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Brain Res. 1993 Mar 5;605(1):1-8.

Long-term changes in regional brain cytochrome oxidase activity induced by electroconvulsive treatment in rats.

Author information

1
Neuroimaging Research Section, Clarke Institute of Psychiatry Toronto, Ont., Canada.

Abstract

Quantitative cytochrome oxidase (CO) histochemistry was used to examine brain regional metabolic effects of electroconvulsive shock-induced seizures (ECS). Rats receive a course of either eight ECS or control treatments and were sacrificed either 24 h or 28 days after the last session. Regional CO activity (mumol/gT/min) was quantitated throughout the brain using internally calibrated standards. Twenty-four hours after the last ECS session there was no significant difference between ECS- and sham-treated brains in any of the 99 brain regions examined. In contrast, 28 days after the last session, ECS brains showed significant increases in CO activity in the interpeduncular nucleus (+20%), bed nucleus of the stria terminalis (+25%), dorsomedial hypothalamus (+20%), ventromedial hypothalamus (+12%), mammillary nucleus (+14%), pontine nucleus (+16%), basolateral amygdala (+14%), medial amygdala (+12%), piriform cortex (+12%) and ventromedial thalamus (+9%). These results suggest that ECS induces localized increases in brain CO activity which are long-lasting and may develop independently of additional stimulation. The fact that CO changes were predominantly in limbic areas suggests that they may be relevant to the antidepressant effects of ECS.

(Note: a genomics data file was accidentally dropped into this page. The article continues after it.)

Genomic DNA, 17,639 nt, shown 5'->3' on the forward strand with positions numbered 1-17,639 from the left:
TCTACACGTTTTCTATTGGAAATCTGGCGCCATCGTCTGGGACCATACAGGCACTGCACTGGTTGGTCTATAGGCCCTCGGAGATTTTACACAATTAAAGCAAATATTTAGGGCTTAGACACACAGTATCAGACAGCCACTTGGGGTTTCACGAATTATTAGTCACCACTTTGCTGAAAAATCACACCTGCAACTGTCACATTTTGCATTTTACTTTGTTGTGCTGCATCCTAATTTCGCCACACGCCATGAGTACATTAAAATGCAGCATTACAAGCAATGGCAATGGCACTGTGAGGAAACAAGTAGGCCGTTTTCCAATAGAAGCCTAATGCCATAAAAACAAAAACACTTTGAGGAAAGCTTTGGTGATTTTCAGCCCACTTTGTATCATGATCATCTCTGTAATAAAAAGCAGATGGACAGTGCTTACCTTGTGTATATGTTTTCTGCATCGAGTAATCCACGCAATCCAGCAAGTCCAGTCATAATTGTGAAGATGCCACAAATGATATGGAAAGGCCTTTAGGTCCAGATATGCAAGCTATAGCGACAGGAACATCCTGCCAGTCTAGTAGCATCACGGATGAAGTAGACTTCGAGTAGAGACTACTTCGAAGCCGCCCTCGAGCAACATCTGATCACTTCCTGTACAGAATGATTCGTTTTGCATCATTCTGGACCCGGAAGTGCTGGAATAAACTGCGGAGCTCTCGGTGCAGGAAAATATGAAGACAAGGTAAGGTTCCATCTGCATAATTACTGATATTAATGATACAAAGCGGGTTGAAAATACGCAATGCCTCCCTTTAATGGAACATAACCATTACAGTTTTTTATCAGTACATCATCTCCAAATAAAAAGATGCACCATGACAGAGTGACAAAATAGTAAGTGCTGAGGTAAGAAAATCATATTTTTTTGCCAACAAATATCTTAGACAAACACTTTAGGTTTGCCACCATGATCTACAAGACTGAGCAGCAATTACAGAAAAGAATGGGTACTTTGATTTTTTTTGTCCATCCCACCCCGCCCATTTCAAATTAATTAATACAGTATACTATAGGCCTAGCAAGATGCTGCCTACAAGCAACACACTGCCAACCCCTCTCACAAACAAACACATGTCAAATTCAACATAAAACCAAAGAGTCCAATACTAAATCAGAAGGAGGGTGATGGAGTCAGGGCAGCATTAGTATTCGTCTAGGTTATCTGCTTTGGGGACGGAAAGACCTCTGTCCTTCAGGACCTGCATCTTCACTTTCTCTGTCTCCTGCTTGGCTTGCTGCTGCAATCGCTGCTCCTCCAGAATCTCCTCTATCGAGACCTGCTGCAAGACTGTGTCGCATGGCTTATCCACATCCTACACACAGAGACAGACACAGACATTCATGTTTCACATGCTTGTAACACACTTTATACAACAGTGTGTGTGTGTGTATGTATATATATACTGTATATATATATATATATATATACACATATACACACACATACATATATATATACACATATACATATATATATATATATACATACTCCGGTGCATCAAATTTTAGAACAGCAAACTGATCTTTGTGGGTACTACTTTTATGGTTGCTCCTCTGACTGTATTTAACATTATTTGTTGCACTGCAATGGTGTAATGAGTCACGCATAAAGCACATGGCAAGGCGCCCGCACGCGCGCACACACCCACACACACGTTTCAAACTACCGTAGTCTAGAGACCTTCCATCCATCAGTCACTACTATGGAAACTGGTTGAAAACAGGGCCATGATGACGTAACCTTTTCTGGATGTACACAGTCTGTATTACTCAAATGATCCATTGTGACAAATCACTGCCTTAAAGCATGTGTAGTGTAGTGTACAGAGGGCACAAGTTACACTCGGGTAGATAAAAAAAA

PMID:
8385539
DOI:
10.1016/0006-8993(93)91349-w
[Indexed for MEDLINE]

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